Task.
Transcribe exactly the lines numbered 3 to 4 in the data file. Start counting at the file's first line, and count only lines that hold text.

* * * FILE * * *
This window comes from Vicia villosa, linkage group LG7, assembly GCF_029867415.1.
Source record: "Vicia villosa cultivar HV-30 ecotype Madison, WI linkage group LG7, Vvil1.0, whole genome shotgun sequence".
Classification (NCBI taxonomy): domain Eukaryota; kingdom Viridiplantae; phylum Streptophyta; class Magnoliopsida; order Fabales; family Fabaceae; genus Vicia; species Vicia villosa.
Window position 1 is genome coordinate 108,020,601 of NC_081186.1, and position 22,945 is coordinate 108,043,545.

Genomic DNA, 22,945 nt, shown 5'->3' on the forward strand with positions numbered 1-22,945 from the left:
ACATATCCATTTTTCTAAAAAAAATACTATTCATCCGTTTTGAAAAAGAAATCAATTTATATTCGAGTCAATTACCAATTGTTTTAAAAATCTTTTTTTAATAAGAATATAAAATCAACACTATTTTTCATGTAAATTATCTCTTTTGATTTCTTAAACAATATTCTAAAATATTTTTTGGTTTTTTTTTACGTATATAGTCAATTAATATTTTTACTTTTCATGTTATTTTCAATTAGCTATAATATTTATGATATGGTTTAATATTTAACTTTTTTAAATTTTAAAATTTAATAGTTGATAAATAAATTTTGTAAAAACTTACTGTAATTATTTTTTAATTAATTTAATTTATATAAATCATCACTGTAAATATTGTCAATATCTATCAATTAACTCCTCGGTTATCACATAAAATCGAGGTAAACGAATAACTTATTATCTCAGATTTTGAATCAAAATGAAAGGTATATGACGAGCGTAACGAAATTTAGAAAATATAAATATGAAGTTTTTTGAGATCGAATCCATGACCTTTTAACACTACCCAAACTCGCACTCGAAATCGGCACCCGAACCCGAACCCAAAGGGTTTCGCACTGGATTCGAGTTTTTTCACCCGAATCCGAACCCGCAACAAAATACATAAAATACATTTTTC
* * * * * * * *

Classification (NCBI taxonomy): domain Eukaryota; kingdom Viridiplantae; phylum Streptophyta; class Magnoliopsida; order Fabales; family Fabaceae; genus Vicia; species Vicia villosa.
Window position 1 is genome coordinate 108,020,601 of NC_081186.1, and position 22,945 is coordinate 108,043,545.